Rainbow Six: Siege
Hereford before the map rework.
Rainbow Six: Siege
Hereford after the map rework.

Map buffs are also coming too, which are super important for players, as these are more regular updates (Ubisoft is aiming for one every season) that change maps in smaller ways, one of the first of which will be Clubhouse in Season 2 of this year. The aim here isn't for a total rework but to redesign certain areas that are unsatisfactory for Ubisoft, like chokepoints, so walls might be replaced by a balcony, for example, to open up new lines of sight. These regular updates should optimise the experience for everyone and make sure the maps currently available are the best they can be.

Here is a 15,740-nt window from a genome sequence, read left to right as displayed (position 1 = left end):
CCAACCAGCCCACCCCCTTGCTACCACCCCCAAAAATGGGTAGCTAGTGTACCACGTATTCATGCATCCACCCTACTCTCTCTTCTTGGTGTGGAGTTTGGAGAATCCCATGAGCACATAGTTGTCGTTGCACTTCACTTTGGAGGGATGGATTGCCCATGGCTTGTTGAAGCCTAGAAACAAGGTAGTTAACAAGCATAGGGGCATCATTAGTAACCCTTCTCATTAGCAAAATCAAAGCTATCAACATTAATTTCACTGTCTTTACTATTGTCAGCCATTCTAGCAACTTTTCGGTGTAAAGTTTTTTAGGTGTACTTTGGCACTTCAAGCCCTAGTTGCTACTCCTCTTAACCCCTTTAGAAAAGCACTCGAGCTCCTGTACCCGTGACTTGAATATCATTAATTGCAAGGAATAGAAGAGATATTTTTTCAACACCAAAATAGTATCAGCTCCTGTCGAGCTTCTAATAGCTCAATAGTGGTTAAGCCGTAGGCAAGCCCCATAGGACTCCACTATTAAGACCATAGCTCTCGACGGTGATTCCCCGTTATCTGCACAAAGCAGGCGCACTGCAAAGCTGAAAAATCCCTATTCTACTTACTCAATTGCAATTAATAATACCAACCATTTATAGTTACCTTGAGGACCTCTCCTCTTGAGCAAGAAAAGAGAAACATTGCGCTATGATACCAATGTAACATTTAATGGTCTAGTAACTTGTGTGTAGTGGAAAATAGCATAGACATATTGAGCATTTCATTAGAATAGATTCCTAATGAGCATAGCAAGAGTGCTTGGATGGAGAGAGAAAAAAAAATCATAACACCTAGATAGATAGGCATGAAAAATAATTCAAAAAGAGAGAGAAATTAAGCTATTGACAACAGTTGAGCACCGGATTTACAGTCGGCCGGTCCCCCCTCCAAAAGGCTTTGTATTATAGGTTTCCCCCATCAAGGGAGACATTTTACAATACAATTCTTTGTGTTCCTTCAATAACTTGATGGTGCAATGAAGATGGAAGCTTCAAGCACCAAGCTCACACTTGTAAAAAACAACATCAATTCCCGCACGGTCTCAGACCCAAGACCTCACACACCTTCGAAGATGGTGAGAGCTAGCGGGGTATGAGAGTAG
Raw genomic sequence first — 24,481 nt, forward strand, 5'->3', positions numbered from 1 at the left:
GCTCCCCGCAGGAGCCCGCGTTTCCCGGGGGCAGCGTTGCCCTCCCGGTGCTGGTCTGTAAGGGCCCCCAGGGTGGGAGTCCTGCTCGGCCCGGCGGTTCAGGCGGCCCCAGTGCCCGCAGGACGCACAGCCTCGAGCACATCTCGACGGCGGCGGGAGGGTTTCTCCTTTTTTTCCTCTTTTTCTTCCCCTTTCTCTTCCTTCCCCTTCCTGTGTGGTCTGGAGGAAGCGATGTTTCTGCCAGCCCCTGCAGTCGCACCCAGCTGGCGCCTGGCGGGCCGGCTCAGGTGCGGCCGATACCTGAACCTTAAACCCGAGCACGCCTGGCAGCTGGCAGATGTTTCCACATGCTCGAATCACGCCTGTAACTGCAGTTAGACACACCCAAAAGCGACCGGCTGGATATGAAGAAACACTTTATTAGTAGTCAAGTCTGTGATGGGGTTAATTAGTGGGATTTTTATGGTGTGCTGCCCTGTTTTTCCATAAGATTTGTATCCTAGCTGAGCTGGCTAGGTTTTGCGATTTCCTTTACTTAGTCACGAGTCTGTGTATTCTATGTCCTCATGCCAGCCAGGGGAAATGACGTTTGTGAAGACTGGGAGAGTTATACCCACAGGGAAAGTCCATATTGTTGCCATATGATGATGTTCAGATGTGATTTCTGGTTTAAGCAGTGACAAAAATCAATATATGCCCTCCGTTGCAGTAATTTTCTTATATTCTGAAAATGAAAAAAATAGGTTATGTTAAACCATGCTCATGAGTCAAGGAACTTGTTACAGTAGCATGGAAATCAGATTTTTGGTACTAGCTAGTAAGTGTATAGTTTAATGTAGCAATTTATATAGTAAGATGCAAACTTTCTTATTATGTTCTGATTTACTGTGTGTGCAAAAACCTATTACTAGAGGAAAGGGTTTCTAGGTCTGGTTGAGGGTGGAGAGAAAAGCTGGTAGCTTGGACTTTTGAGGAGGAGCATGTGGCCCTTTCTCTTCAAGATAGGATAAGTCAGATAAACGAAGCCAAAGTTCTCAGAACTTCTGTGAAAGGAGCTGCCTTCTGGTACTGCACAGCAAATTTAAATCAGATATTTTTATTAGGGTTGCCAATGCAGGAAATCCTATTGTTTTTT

All of this is coming to the game for everyone, but there are also key changes for esports over the next year as well, the biggest of which is Pick & Ban. As of Season 2 of this year, a system will be in place exclusively for the Pro League that does exactly what it says on the tin: allows players to pick and ban operators. At the beginning of the map each team can ban one attacker and one defender for the duration of the entire map, with the catch being that those are banned for them as well as for the opposition. After that phase, the full lineup of operators is then revealed, and teams have another phase that allows them to hide one operator from the other team, meaning they can either change it for a hidden one, or keep it the same as a kind of bluff.